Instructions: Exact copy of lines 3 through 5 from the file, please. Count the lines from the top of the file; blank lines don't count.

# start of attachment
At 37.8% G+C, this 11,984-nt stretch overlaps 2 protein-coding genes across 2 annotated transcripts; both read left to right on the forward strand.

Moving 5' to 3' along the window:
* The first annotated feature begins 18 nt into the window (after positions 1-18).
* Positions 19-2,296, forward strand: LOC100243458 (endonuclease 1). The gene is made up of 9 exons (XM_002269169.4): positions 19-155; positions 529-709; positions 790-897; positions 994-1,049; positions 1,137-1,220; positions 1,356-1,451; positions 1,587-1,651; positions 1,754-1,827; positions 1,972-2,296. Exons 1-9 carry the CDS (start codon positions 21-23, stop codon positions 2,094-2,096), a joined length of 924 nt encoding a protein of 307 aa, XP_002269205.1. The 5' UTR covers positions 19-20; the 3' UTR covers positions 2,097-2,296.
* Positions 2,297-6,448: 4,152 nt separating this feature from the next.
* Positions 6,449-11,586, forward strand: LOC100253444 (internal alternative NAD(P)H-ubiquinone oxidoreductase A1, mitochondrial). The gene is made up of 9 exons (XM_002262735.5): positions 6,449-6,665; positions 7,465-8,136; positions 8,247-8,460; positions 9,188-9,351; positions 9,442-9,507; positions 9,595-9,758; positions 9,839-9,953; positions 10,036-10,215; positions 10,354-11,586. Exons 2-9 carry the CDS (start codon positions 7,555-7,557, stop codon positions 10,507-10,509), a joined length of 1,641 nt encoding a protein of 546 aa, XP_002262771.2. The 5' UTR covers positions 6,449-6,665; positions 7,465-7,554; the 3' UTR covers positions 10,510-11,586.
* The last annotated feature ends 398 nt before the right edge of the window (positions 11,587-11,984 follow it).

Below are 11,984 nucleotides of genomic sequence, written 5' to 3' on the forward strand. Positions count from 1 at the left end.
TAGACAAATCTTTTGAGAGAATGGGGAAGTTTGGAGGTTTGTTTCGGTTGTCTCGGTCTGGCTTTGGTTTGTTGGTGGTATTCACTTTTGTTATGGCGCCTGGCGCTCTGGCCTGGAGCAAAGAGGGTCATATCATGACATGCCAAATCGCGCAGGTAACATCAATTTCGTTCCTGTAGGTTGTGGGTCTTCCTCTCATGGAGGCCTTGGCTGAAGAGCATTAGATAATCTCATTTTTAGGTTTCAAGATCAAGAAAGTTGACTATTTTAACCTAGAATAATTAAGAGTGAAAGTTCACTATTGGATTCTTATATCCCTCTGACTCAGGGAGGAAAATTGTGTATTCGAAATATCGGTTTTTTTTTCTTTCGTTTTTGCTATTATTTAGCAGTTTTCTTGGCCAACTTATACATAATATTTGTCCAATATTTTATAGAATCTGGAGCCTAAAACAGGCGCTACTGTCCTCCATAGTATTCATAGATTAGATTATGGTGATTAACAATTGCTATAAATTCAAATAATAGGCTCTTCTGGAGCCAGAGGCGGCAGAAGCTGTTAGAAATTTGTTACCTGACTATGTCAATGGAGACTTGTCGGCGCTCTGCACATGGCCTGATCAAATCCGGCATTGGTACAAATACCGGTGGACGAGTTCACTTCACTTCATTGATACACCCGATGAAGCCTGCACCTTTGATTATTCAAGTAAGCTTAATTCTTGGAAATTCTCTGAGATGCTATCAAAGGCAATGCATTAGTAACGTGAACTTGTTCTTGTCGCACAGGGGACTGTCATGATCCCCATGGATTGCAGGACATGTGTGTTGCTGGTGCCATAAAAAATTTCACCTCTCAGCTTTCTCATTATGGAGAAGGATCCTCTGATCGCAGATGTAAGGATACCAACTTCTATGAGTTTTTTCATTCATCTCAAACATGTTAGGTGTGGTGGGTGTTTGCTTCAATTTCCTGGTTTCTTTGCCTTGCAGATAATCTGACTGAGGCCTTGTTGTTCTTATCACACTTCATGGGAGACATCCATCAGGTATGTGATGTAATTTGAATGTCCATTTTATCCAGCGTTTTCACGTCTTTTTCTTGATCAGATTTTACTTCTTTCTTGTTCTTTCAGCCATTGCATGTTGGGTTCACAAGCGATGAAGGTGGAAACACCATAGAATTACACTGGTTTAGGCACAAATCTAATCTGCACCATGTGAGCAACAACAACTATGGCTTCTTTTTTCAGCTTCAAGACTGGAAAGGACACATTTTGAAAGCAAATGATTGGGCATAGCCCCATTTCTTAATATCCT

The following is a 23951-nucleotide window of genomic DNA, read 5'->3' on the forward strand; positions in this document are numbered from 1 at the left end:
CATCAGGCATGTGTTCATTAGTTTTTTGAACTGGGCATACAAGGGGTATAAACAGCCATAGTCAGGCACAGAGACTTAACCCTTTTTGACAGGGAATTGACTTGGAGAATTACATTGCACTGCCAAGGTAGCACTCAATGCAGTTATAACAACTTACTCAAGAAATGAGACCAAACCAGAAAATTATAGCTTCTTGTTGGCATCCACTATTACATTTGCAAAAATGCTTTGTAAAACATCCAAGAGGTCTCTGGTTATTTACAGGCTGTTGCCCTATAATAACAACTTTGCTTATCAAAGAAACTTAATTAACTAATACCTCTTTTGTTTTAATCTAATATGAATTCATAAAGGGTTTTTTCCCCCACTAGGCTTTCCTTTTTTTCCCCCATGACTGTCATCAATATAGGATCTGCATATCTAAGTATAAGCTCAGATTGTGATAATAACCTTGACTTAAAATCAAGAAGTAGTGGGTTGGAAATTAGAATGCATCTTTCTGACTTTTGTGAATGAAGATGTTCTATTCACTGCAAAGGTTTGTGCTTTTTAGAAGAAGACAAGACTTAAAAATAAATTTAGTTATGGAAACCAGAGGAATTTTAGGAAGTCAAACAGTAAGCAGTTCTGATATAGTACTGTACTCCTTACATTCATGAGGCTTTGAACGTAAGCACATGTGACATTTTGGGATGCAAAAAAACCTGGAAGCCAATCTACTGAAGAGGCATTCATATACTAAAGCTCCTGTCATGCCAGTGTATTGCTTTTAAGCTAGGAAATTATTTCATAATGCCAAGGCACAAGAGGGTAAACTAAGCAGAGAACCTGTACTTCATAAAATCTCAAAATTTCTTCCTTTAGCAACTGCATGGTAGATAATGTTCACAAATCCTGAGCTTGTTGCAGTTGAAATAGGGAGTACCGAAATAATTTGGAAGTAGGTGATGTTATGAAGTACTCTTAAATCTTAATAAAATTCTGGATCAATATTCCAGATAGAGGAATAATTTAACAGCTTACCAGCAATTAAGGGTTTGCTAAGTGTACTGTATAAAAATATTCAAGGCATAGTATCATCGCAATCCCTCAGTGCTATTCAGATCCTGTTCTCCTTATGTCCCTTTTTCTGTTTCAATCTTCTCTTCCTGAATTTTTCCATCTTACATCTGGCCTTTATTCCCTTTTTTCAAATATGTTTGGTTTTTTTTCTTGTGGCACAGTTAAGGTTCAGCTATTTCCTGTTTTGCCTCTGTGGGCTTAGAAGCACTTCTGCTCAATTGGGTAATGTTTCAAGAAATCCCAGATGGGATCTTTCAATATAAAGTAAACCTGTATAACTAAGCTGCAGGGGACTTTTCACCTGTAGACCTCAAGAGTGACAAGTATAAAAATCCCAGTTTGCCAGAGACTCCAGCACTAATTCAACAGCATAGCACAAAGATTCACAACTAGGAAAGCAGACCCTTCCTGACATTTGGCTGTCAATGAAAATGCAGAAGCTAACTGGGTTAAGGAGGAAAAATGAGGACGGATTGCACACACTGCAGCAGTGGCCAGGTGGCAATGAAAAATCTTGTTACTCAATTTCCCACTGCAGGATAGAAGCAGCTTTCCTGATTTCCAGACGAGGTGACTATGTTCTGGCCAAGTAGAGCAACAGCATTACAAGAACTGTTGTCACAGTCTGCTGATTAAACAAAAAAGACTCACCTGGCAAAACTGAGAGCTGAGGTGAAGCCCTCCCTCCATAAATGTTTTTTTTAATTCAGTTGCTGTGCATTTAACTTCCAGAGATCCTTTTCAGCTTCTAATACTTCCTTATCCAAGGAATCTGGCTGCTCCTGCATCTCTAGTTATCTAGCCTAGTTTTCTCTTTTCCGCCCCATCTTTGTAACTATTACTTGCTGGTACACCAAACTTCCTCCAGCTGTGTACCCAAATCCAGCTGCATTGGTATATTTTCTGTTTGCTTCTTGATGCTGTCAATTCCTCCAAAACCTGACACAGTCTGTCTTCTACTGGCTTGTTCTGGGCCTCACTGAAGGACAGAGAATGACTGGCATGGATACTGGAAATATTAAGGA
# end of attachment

* The first annotated feature begins 18 nt into the window (after positions 1-18).
* Positions 19-2,296, forward strand: LOC100243458 (endonuclease 1). The gene is made up of 9 exons (XM_002269169.4): positions 19-155; positions 529-709; positions 790-897; positions 994-1,049; positions 1,137-1,220; positions 1,356-1,451; positions 1,587-1,651; positions 1,754-1,827; positions 1,972-2,296. Exons 1-9 carry the CDS (start codon positions 21-23, stop codon positions 2,094-2,096), a joined length of 924 nt encoding a protein of 307 aa, XP_002269205.1. The 5' UTR covers positions 19-20; the 3' UTR covers positions 2,097-2,296.
* Positions 2,297-6,448: 4,152 nt separating this feature from the next.